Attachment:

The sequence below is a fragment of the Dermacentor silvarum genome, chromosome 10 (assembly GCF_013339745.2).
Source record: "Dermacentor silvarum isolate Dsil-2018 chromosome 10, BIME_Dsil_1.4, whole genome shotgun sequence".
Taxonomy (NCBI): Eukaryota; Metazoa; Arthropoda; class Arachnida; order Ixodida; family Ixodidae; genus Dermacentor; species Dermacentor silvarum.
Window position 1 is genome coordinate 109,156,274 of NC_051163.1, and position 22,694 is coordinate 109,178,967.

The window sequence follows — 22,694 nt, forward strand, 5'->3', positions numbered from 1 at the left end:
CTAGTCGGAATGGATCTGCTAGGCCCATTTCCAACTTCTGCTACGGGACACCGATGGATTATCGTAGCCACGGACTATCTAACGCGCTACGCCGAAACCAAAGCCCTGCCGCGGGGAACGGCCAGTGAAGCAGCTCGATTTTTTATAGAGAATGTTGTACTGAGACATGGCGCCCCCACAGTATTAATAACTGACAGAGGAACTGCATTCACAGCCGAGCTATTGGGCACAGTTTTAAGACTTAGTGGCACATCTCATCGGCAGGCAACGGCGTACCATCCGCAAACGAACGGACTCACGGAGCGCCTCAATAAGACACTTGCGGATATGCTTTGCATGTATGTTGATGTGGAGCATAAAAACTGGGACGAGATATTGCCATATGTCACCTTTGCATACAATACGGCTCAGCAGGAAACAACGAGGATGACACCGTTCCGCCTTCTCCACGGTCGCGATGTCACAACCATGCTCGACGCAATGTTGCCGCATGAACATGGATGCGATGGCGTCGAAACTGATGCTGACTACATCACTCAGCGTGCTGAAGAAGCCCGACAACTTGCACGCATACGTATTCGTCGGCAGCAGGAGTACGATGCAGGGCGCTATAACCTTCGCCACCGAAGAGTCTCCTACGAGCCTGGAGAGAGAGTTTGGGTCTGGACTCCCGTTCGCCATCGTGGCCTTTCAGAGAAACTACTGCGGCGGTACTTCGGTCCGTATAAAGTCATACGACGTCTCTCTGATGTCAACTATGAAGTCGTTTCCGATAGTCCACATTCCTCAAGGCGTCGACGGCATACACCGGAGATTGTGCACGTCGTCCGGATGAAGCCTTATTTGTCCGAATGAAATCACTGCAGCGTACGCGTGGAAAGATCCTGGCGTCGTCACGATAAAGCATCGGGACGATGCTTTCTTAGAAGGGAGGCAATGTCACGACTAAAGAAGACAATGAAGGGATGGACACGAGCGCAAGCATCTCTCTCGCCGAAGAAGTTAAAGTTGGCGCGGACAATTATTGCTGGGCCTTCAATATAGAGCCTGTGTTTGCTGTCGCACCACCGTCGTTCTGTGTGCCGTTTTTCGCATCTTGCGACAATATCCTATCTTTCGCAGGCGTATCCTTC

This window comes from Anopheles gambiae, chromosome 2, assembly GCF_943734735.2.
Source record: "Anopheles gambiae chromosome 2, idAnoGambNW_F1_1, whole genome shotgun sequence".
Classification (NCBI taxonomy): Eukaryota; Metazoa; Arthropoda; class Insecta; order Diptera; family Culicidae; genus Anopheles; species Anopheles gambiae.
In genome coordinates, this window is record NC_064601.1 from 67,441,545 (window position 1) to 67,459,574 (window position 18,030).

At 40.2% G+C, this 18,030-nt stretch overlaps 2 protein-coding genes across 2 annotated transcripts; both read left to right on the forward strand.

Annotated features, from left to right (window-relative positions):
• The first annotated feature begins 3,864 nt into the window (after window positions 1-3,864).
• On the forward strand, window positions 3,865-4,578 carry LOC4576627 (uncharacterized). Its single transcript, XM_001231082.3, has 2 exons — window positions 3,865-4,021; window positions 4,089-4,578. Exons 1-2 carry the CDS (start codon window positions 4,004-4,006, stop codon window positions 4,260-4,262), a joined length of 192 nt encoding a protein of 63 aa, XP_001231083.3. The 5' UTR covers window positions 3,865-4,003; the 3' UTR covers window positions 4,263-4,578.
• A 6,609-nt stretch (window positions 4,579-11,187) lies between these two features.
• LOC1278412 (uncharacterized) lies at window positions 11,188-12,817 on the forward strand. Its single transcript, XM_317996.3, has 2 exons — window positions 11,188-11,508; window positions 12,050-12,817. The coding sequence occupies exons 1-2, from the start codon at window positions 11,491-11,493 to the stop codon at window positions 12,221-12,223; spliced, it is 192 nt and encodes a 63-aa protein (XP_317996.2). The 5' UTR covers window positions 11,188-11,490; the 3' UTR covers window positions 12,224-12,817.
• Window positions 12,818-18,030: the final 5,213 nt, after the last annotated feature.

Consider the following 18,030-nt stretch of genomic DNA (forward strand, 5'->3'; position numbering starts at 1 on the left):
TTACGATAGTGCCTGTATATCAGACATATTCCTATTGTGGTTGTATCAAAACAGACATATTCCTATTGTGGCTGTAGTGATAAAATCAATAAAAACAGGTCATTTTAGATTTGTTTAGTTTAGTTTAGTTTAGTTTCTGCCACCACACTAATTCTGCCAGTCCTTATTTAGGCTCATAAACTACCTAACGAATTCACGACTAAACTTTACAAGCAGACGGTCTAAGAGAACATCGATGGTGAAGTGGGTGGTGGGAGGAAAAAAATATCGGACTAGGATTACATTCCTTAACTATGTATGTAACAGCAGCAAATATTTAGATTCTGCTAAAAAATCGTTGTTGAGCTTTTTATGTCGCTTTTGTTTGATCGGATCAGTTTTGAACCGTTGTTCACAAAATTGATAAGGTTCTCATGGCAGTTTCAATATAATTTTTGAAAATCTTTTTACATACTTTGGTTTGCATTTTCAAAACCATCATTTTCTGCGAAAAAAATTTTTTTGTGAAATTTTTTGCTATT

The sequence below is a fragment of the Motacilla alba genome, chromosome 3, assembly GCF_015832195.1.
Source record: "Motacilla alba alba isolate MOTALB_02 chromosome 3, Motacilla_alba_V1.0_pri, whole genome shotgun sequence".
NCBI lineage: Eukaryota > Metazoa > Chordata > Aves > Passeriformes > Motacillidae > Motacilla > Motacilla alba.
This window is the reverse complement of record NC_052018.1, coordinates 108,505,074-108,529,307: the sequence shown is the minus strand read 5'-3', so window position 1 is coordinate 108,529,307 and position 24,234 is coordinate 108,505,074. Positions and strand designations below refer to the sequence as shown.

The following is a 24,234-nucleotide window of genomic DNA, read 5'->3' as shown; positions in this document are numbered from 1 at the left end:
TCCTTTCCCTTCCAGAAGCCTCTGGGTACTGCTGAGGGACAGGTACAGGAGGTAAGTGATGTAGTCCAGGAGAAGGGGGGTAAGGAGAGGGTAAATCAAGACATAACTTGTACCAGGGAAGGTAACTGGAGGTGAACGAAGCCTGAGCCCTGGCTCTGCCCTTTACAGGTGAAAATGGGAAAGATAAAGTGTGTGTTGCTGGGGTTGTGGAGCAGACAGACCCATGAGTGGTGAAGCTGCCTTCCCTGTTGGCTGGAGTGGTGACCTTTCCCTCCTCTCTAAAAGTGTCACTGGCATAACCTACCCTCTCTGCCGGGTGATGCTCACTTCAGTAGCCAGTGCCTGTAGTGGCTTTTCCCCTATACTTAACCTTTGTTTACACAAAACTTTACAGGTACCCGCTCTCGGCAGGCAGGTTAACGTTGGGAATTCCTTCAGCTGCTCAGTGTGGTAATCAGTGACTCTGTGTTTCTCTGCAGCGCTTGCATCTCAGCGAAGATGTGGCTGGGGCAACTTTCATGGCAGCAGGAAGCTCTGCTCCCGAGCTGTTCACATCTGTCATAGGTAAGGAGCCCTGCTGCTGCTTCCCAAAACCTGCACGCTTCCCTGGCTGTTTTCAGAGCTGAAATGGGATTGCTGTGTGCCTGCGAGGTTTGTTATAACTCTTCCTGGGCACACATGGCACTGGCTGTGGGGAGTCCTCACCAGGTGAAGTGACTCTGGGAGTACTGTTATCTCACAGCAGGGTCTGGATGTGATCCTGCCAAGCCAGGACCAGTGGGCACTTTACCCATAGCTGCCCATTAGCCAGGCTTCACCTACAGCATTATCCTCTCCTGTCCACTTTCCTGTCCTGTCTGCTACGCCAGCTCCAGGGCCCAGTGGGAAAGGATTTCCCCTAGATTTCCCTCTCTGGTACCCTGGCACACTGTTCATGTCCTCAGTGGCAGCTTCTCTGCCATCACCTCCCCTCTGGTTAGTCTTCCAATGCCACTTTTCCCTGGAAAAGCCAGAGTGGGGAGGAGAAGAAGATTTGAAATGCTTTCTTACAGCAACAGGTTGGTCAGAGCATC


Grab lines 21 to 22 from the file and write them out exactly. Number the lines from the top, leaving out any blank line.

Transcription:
Source record: "Motacilla alba alba isolate MOTALB_02 chromosome 3, Motacilla_alba_V1.0_pri, whole genome shotgun sequence".
NCBI lineage: Eukaryota > Metazoa > Chordata > Aves > Passeriformes > Motacillidae > Motacilla > Motacilla alba.